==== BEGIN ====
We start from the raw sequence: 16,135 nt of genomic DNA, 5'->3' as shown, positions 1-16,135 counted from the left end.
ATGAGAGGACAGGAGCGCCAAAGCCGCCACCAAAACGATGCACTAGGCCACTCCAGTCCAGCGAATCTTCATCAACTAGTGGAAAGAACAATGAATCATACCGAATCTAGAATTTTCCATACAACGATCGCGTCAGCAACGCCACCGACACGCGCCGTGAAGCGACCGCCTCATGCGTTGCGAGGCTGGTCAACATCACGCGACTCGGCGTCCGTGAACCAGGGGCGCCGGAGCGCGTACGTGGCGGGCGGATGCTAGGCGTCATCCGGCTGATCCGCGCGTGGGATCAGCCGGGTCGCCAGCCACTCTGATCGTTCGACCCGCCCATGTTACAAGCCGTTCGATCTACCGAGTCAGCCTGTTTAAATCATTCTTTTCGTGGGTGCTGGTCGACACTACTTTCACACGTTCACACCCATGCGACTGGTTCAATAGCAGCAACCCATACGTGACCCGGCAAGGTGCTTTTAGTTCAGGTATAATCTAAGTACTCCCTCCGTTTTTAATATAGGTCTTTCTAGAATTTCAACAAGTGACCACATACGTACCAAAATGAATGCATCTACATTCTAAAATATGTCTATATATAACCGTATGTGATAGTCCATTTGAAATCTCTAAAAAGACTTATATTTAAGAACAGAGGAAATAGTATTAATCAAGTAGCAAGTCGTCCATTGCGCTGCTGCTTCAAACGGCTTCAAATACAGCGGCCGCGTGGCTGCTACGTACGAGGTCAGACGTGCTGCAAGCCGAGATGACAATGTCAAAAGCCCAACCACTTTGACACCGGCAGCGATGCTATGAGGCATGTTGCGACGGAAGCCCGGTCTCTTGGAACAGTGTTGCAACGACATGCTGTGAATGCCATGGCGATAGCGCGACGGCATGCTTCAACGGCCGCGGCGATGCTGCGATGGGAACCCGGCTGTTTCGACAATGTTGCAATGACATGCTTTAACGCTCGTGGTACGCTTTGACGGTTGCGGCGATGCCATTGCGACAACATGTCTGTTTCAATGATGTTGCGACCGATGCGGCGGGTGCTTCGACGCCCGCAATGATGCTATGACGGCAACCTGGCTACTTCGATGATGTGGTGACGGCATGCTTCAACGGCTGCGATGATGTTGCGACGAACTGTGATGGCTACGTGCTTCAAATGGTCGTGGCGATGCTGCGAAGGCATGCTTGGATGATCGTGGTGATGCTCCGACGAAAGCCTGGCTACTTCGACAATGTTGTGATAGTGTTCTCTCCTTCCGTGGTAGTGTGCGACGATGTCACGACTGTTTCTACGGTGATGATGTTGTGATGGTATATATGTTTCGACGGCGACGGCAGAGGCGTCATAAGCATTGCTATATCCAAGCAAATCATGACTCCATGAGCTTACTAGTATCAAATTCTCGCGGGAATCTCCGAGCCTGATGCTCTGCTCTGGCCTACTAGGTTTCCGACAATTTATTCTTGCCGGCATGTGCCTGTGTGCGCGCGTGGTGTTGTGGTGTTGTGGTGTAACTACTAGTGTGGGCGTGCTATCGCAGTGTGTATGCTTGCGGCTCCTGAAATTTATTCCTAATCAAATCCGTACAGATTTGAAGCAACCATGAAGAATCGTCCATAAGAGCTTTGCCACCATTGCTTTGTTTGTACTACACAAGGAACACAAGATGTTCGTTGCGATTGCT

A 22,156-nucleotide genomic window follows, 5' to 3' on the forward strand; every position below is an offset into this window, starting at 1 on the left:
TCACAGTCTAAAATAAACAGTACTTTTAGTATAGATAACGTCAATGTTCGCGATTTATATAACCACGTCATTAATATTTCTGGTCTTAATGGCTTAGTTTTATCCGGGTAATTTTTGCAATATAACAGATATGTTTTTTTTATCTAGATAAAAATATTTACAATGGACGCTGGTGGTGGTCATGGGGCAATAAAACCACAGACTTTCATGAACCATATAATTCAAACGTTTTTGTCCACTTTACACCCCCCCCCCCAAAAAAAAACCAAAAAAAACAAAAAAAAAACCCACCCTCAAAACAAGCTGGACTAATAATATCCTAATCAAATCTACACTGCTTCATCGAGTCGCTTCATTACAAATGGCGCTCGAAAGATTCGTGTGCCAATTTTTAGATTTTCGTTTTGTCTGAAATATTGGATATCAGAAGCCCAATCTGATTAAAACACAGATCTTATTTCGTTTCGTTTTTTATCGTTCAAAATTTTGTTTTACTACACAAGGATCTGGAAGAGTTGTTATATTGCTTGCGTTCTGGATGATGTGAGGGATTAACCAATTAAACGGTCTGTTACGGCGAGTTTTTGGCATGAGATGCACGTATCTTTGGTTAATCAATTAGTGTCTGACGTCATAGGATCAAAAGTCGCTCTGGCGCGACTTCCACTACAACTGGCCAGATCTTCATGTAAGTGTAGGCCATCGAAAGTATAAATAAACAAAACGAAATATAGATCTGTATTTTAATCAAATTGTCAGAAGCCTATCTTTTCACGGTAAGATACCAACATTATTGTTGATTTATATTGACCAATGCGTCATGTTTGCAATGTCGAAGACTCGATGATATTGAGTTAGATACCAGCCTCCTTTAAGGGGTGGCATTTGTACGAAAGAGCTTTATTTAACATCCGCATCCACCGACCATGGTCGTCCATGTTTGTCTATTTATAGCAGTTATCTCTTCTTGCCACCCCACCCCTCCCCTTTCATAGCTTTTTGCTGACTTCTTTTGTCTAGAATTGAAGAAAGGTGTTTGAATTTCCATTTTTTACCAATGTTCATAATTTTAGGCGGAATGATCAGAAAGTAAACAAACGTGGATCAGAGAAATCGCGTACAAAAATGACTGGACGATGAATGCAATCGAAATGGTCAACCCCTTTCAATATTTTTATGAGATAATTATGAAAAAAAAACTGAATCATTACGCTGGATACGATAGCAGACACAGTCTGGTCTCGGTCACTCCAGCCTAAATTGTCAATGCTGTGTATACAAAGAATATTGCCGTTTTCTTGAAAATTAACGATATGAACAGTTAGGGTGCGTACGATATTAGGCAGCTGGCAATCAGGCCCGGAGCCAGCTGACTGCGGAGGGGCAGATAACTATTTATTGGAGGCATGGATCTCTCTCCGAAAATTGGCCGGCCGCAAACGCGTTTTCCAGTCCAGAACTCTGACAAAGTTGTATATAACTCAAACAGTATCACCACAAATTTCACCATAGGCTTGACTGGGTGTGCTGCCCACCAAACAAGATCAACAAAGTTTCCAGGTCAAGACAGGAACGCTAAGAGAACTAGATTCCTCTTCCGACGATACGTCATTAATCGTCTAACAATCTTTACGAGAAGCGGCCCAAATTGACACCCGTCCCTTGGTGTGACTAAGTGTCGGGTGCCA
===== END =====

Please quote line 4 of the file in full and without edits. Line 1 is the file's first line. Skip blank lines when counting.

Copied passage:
TCACAGTCTAAAATAAACAGTACTTTTAGTATAGATAACGTCAATGTTCGCGATTTATATAACCACGTCATTAATATTTCTGGTCTTAATGGCTTAGTTTTATCCGGGTAATTTTTGCAATATAACAGATATGTTTTTTTTATCTAGATAAAAATATTTACAATGGACGCTGGTGGTGGTCATGGGGCAATAAAACCACAGACTTTCATGAACCATATAATTCAAACGTTTTTGTCCACTTTACACCCCCCCCCCCAAAAAAAAACCAAAAAAAACAAAAAAAAAACCCACCCTCAAAACAAGCTGGACTAATAATATCCTAATCAAATCTACACTGCTTCATCGAGTCGCTTCATTACAAATGGCGCTCGAAAGATTCGTGTGCCAATTTTTAGATTTTCGTTTTGTCTGAAATATTGGATATCAGAAGCCCAATCTGATTAAAACACAGATCTTATTTCGTTTCGTTTTTTATCGTTCAAAATTTTGTTTTACTACACAAGGATCTGGAAGAGTTGTTATATTGCTTGCGTTCTGGATGATGTGAGGGATTAACCAATTAAACGGTCTGTTACGGCGAGTTTTTGGCATGAGATGCACGTATCTTTGGTTAATCAATTAGTGTCTGACGTCATAGGATCAAAAGTCGCTCTGGCGCGACTTCCACTACAACTGGCCAGATCTTCATGTAAGTGTAGGCCATCGAAAGTATAAATAAACAAAACGAAATATAGATCTGTATTTTAATCAAATTGTCAGAAGCCTATCTTTTCACGGTAAGATACCAACATTATTGTTGATTTATATTGACCAATGCGTCATGTTTGCAATGTCGAAGACTCGATGATATTGAGTTAGATACCAGCCTCCTTTAAGGGGTGGCATTTGTACGAAAGAGCTTTATTTAACATCCGCATCCACCGACCATGGTCGTCCATGTTTGTCTATTTATAGCAGTTATCTCTTCTTGCCACCCCACCCCTCCCCTTTCATAGCTTTTTGCTGACTTCTTTTGTCTAGAATTGAAGAAAGGTGTTTGAATTTCCATTTTTTACCAATGTTCATAATTTTAGGCGGAATGATCAGAAAGTAAACAAACGTGGATCAGAGAAATCGCGTACAAAAATGACTGGACGATGAATGCAATCGAAATGGTCAACCCCTTTCAATATTTTTATGAGATAATTATGAAAAAAAAACTGAATCATTACGCTGGATACGATAGCAGACACAGTCTGGTCTCGGTCACTCCAGCCTAAATTGTCAATGCTGTGTATACAAAGAATATTGCCGTTTTCTTGAAAATTAACGATATGAACAGTTAGGGTGCGTACGATATTAGGCAGCTGGCAATCAGGCCCGGAGCCAGCTGACTGCGGAGGGGCAGATAACTATTTATTGGAGGCATGGATCTCTCTCCGAAAATTGGCCGGCCGCAAACGCGTTTTCCAGTCCAGAACTCTGACAAAGTTGTATATAACTCAAACAGTATCACCACAAATTTCACCATAGGCTTGACTGGGTGTGCTGCCCACCAAACAAGATCAACAAAGTTTCCAGGTCAAGACAGGAACGCTAAGAGAACTAGATTCCTCTTCCGACGATACGTCATTAATCGTCTAACAATCTTTACGAGAAGCGGCCCAAATTGACACCCGTCCCTTGGTGTGACTAAGTGTCGGGTGCCA